On January 20, 2016, the United States Supreme Court rejected a strategy recently used by some defendants to defeat class actions in their infancy. In Campbell-Ewald Co. v. Gomez, No. 14-857 (2016), a majority of the Court held that an unaccepted Rule 68[1] offer of judgment to a representative class action plaintiff does not moot the class action because the “case or controversy” still exists for a federal court to maintain jurisdiction over the lawsuit.  

In this case, Jose Gomez sued the Campbell-Ewald Company (“Campbell”) after he received unwanted text messages that Campbell issued pursuant to a contract it maintained with the United States Navy.[2]  Under the contract, Campbell sent text messages marketing the Navy to over 100,000 18-to-24-year old users; however, it also sent one message[3] to Gomez, who was 40 years old and thus beyond the Navy’s targeted group.  Gomez alleged that he did not consent to receive the message and sued Campbell, on behalf of himself and a class of individuals who had also received the message, under the Telephone Consumer Protection Act (“TCPA”), which “prohibits ‘using any automatic dialing system’ to send a text message to a cellular telephone [without] the recipient’s prior express consent.”[4]  Gomez sought maximum damages and statutory treble damages from Campbell for a willful and knowing violation of the TCPA.  Before the passage of the deadline for Gomez to file for class certification, Campbell offered Gomez the total amount of personal treble damages that he could recover if the lawsuit succeeded.[5]  Campbell did not offer to pay attorney’s fees, because the TCPA does not provide for recovery of those fees.  Gomez rejected the offer and went forward with his class action; Campbell challenged the viability of the suit, claiming that because Gomez had been offered the maximum amount that he could recover, he no longer had a personal stake in the case, and his claim was accordingly moot.

Before the Gomez decision, several defendants had attempted to “pick off” representative plaintiffs in class actions by offering representative plaintiffs – rather than the class – complete relief.  The lower federal courts were divided as to whether such an offer eliminated a plaintiff’s legitimate stake in the action and mooted it.

In its decision, the Supreme Court resolved the split by concluding that an unaccepted Rule 68 settlement offer does not moot the action.  Writing for the majority, Justice Ginsberg held that a live “case or controversy” still existed when a Rule 68 settlement offer was rejected, just as it did before the settlement offer was made – regardless of the amount of the settlement offer.[6]  Likening a settlement offer to a contract, Ginsberg concluded that a rejected settlement offer “‘leaves the matter as if no offer had ever been made,’” and a reviewing court thus retains jurisdiction.[7]  Justice Ginsberg was careful to note, however, that this analysis only applied where a settlement offer was rejected, explicitly saving the question of accepted offers for another day.[8]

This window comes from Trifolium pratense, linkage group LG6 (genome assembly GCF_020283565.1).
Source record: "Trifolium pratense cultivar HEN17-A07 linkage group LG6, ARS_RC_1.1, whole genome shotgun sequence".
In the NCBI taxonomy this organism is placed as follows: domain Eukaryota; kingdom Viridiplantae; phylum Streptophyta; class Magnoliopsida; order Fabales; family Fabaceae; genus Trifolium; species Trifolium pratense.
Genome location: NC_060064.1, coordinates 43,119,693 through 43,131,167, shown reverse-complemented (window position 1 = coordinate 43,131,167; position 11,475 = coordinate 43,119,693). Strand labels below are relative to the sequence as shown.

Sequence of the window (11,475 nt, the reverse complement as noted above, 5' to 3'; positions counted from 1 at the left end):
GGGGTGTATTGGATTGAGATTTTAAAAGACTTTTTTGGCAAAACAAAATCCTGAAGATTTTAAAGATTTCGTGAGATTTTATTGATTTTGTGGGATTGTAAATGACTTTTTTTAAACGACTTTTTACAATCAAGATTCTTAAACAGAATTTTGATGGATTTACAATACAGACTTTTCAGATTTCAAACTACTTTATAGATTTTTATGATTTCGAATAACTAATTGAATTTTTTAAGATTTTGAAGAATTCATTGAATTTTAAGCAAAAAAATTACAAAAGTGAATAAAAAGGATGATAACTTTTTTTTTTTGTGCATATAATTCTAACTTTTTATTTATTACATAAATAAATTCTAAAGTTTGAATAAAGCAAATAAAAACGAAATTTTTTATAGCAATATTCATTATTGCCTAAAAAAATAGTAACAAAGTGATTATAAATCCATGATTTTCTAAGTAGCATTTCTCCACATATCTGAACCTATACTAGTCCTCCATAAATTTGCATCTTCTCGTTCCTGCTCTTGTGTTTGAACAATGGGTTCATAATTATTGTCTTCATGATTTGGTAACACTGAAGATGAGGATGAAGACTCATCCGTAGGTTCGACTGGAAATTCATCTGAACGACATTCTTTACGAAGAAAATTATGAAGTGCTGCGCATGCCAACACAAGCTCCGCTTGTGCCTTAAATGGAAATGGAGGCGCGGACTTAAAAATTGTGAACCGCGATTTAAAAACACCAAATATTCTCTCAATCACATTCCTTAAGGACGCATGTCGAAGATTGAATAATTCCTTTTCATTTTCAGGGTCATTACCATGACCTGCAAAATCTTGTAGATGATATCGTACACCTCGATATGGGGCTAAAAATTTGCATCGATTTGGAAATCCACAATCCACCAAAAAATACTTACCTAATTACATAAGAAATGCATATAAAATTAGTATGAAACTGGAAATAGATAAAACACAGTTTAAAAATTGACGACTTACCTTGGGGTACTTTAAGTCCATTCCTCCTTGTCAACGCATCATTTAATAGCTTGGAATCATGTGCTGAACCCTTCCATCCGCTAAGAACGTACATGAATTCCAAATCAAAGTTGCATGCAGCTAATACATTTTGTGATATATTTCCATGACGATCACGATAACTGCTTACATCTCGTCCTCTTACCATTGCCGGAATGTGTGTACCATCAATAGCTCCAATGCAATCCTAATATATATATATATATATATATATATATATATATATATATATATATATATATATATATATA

Justices Roberts, Scalia, and Alito dissented, with Roberts and Alito writing separate opinions.  The dissenters argued that no real dispute exists where a defendant both wants to and is able[9]to make a plaintiff whole, with Justice Roberts asserting that “federal court[s] exist to resolve real disputes, not to rule on a plaintiff’s entitlement to relief already there for the taking.”[10]  Even where a plaintiff rejects a Rule 68 settlement offer, Roberts argued, “[t]he agreement of the plaintiff is not required to moot a case . . . [where] the defendant is willing to give plaintiff everything he asks for, there is no case or controversy to adjudicate.”[11]

In the wake of Gomez, defendants facing class actions in federal court should be aware that the court will not dismiss, as moot, an action in which the defendant has made a Rule 68 offer of judgment that would have made the plaintiff whole, but which the plaintiff nevertheless rejects.  According to the Court, class action plaintiffs are permitted to litigate their claims to the full extent of the law, regardless of whether a defendant can and will make them whole.  As a result, defendants will not be able to dismiss the claims of representative class plaintiffs through Rule 68 settlement offers alone.  Defendants should be prepared, therefore, to litigate class actions against every individual plaintiff, even if they have been offered, but reject, an offer of settlement.  An open question for the Court to decide, however, is the effect of an accepted settlement offer on the viability of a class action or if a defendant deposited an offered settlement into a court account as a judgment against the defendant.